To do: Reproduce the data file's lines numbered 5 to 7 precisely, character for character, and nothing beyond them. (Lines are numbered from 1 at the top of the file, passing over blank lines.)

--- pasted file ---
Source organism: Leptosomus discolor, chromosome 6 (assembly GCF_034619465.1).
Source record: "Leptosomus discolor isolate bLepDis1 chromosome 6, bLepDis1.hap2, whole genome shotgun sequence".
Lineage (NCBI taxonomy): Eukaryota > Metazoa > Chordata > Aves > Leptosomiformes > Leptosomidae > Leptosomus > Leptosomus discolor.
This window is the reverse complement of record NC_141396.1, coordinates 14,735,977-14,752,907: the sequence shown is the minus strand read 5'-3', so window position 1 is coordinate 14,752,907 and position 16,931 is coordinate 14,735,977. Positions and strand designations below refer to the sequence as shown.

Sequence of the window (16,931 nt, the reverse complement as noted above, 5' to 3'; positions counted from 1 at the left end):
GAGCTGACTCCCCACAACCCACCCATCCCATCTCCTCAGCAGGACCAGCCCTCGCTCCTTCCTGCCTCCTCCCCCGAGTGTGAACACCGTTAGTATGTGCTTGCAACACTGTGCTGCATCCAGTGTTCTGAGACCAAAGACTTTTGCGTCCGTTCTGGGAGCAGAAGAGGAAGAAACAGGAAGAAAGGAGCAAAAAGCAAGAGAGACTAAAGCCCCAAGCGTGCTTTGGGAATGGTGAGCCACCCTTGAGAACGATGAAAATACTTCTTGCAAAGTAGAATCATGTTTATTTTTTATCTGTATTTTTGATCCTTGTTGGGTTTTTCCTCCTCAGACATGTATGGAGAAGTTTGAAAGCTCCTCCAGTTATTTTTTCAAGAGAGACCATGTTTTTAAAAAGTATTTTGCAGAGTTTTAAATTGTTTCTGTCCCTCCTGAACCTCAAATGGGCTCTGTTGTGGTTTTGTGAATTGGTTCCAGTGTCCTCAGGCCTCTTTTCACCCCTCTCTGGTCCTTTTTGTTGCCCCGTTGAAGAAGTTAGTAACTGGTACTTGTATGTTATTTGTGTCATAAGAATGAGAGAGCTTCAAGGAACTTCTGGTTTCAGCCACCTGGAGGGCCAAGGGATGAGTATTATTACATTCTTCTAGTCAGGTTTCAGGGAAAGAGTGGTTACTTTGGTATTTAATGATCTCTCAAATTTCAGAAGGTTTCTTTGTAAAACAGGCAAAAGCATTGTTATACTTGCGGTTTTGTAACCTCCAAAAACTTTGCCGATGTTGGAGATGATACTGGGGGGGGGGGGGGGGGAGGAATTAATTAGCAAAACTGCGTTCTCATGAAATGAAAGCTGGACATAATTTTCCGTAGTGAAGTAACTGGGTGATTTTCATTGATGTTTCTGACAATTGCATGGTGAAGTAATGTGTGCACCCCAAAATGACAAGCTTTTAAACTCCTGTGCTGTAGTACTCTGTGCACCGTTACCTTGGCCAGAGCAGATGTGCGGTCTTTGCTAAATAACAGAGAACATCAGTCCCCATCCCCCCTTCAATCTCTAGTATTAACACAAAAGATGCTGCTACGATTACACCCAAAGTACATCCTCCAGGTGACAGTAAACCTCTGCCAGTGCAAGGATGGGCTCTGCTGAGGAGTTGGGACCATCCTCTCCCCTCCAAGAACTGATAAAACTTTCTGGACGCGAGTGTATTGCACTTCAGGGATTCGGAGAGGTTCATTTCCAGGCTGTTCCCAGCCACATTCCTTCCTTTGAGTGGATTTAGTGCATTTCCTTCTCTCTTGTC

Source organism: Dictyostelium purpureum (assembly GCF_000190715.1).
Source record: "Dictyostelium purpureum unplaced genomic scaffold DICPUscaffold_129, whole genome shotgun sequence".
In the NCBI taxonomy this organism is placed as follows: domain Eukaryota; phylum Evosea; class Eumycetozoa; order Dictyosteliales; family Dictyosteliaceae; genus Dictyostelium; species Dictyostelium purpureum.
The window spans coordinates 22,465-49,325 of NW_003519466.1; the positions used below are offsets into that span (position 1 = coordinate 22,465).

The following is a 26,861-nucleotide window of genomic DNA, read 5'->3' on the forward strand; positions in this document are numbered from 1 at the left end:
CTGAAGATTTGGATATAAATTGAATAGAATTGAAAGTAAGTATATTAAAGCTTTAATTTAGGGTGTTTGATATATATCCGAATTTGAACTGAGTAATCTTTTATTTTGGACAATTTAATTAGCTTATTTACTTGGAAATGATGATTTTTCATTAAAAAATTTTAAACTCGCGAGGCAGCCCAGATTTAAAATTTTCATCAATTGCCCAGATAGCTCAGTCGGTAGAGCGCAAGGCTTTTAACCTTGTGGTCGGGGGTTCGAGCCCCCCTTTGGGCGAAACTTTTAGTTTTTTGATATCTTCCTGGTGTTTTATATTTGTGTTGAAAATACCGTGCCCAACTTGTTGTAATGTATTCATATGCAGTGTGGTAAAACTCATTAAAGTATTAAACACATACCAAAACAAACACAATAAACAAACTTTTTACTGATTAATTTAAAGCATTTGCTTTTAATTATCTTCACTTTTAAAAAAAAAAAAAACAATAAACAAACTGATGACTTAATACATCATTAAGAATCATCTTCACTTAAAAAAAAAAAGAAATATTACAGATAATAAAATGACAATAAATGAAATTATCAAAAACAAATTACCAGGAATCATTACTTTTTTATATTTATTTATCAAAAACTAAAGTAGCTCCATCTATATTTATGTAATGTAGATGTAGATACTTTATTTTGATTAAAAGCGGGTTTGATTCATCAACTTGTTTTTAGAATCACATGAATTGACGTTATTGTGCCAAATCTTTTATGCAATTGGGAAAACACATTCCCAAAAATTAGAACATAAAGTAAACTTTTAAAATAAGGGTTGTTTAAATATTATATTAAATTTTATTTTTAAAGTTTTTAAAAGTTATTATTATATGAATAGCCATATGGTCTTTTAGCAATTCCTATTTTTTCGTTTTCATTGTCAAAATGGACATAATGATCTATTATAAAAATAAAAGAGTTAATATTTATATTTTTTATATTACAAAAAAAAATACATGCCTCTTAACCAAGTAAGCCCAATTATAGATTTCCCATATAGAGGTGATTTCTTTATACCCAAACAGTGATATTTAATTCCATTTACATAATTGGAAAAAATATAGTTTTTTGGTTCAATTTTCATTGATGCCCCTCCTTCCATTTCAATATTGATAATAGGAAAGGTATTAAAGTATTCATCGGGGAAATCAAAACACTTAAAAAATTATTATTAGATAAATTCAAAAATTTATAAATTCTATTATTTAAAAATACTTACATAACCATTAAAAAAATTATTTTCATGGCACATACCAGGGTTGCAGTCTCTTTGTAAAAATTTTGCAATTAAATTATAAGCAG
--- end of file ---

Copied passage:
Sequence of the window (16,931 nt, the reverse complement as noted above, 5' to 3'; positions counted from 1 at the left end):
GAGCTGACTCCCCACAACCCACCCATCCCATCTCCTCAGCAGGACCAGCCCTCGCTCCTTCCTGCCTCCTCCCCCGAGTGTGAACACCGTTAGTATGTGCTTGCAACACTGTGCTGCATCCAGTGTTCTGAGACCAAAGACTTTTGCGTCCGTTCTGGGAGCAGAAGAGGAAGAAACAGGAAGAAAGGAGCAAAAAGCAAGAGAGACTAAAGCCCCAAGCGTGCTTTGGGAATGGTGAGCCACCCTTGAGAACGATGAAAATACTTCTTGCAAAGTAGAATCATGTTTATTTTTTATCTGTATTTTTGATCCTTGTTGGGTTTTTCCTCCTCAGACATGTATGGAGAAGTTTGAAAGCTCCTCCAGTTATTTTTTCAAGAGAGACCATGTTTTTAAAAAGTATTTTGCAGAGTTTTAAATTGTTTCTGTCCCTCCTGAACCTCAAATGGGCTCTGTTGTGGTTTTGTGAATTGGTTCCAGTGTCCTCAGGCCTCTTTTCACCCCTCTCTGGTCCTTTTTGTTGCCCCGTTGAAGAAGTTAGTAACTGGTACTTGTATGTTATTTGTGTCATAAGAATGAGAGAGCTTCAAGGAACTTCTGGTTTCAGCCACCTGGAGGGCCAAGGGATGAGTATTATTACATTCTTCTAGTCAGGTTTCAGGGAAAGAGTGGTTACTTTGGTATTTAATGATCTCTCAAATTTCAGAAGGTTTCTTTGTAAAACAGGCAAAAGCATTGTTATACTTGCGGTTTTGTAACCTCCAAAAACTTTGCCGATGTTGGAGATGATACTGGGGGGGGGGGGGGGGGAGGAATTAATTAGCAAAACTGCGTTCTCATGAAATGAAAGCTGGACATAATTTTCCGTAGTGAAGTAACTGGGTGATTTTCATTGATGTTTCTGACAATTGCATGGTGAAGTAATGTGTGCACCCCAAAATGACAAGCTTTTAAACTCCTGTGCTGTAGTACTCTGTGCACCGTTACCTTGGCCAGAGCAGATGTGCGGTCTTTGCTAAATAACAGAGAACATCAGTCCCCATCCCCCCTTCAATCTCTAGTATTAACACAAAAGATGCTGCTACGATTACACCCAAAGTACATCCTCCAGGTGACAGTAAACCTCTGCCAGTGCAAGGATGGGCTCTGCTGAGGAGTTGGGACCATCCTCTCCCCTCCAAGAACTGATAAAACTTTCTGGACGCGAGTGTATTGCACTTCAGGGATTCGGAGAGGTTCATTTCCAGGCTGTTCCCAGCCACATTCCTTCCTTTGAGTGGATTTAGTGCATTTCCTTCTCTCTTGTC

Source organism: Dictyostelium purpureum (assembly GCF_000190715.1).